Jeff Parker, Steve Gun
Wednesday December 8, 2021 08:00 PM EST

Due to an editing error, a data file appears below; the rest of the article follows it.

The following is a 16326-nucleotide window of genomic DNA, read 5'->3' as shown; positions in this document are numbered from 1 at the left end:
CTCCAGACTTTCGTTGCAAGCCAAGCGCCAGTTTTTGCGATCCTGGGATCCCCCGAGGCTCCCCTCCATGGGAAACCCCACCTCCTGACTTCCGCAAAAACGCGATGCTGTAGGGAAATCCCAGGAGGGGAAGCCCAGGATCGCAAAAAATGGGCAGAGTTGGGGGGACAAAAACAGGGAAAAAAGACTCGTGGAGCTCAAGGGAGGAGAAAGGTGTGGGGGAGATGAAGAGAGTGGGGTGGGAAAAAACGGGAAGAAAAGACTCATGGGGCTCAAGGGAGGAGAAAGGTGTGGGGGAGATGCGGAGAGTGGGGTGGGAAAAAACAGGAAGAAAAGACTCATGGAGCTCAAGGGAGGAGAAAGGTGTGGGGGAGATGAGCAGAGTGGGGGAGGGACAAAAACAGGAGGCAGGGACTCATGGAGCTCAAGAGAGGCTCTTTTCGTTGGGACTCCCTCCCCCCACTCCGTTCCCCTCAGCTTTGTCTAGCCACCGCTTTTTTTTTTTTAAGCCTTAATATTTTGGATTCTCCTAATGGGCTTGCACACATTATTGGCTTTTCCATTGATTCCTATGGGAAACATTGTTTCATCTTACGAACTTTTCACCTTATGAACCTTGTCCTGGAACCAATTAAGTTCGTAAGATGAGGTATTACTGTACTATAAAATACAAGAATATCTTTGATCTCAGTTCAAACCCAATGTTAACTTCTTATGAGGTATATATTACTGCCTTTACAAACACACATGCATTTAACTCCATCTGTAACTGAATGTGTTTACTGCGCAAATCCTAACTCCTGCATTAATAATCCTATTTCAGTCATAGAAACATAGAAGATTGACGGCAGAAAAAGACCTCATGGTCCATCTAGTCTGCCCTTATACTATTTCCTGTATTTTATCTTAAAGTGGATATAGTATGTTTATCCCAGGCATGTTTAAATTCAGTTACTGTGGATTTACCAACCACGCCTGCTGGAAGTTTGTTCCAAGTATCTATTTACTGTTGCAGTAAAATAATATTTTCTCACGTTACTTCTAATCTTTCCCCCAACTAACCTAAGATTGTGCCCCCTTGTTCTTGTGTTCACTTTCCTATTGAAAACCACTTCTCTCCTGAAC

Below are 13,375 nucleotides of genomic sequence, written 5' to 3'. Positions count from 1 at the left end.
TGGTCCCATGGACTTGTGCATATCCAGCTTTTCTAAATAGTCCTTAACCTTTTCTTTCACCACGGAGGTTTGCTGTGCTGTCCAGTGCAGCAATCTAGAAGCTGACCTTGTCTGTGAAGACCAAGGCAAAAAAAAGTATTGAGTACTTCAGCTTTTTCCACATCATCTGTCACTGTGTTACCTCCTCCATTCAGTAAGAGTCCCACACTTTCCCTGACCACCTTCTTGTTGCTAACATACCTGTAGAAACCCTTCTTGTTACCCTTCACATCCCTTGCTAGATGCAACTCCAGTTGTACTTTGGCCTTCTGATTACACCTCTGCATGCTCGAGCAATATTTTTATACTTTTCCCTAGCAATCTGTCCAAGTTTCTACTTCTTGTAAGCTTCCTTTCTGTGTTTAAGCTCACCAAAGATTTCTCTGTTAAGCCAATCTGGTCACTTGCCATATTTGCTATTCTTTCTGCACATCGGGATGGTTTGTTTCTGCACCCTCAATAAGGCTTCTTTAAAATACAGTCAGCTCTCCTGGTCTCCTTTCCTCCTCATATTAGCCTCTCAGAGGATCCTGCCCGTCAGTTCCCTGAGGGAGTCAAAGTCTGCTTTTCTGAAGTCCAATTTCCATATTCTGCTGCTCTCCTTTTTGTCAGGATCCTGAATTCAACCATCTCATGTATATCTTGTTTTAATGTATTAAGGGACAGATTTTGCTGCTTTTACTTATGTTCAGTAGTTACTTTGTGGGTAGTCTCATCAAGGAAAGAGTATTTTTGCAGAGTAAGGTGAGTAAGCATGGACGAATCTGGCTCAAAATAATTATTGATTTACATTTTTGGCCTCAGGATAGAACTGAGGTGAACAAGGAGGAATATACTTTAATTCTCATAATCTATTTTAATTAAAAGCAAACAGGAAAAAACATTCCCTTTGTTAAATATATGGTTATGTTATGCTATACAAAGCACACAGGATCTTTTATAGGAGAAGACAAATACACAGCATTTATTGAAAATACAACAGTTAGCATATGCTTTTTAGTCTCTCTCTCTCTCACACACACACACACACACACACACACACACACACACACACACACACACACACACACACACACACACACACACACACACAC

From the venue:Steve Gunn’s Way Out Weather, from 2014 was not only a career highlight for the artist himself, who had formerly travelled most often in more experimental and more improvisatory musical communities, but it was also an important milestone in the story of contemporary independent music of the rock and roll variety in the world at large. Unapologetically guitar-oriented, with an emphasis on finger-picking and pedal steel, country-and-folk-inflected but without being reductively so, full of reverence for the song as a form, Way Out Weather seemed, as the title suggests, both way out, as in turned on, as in certain great works past of the psychedelic period—Skip Spence, John Fahey, and Doug Sahm—but also way out, as in mapping a way out of rock and roll’s dead ends, its stylistic repetitions. It was a bit of a contemporary masterpiece, unexpected and rich. And: perhaps most revelatory in retrospect was the singing. On Way Out Weather, Gunn was discovering himself as a singer, and you could hear it happening. The melodies did similar things from song to song, the lyrics as much about texture and kinds of vowel sounds, like waves of semantic possibility.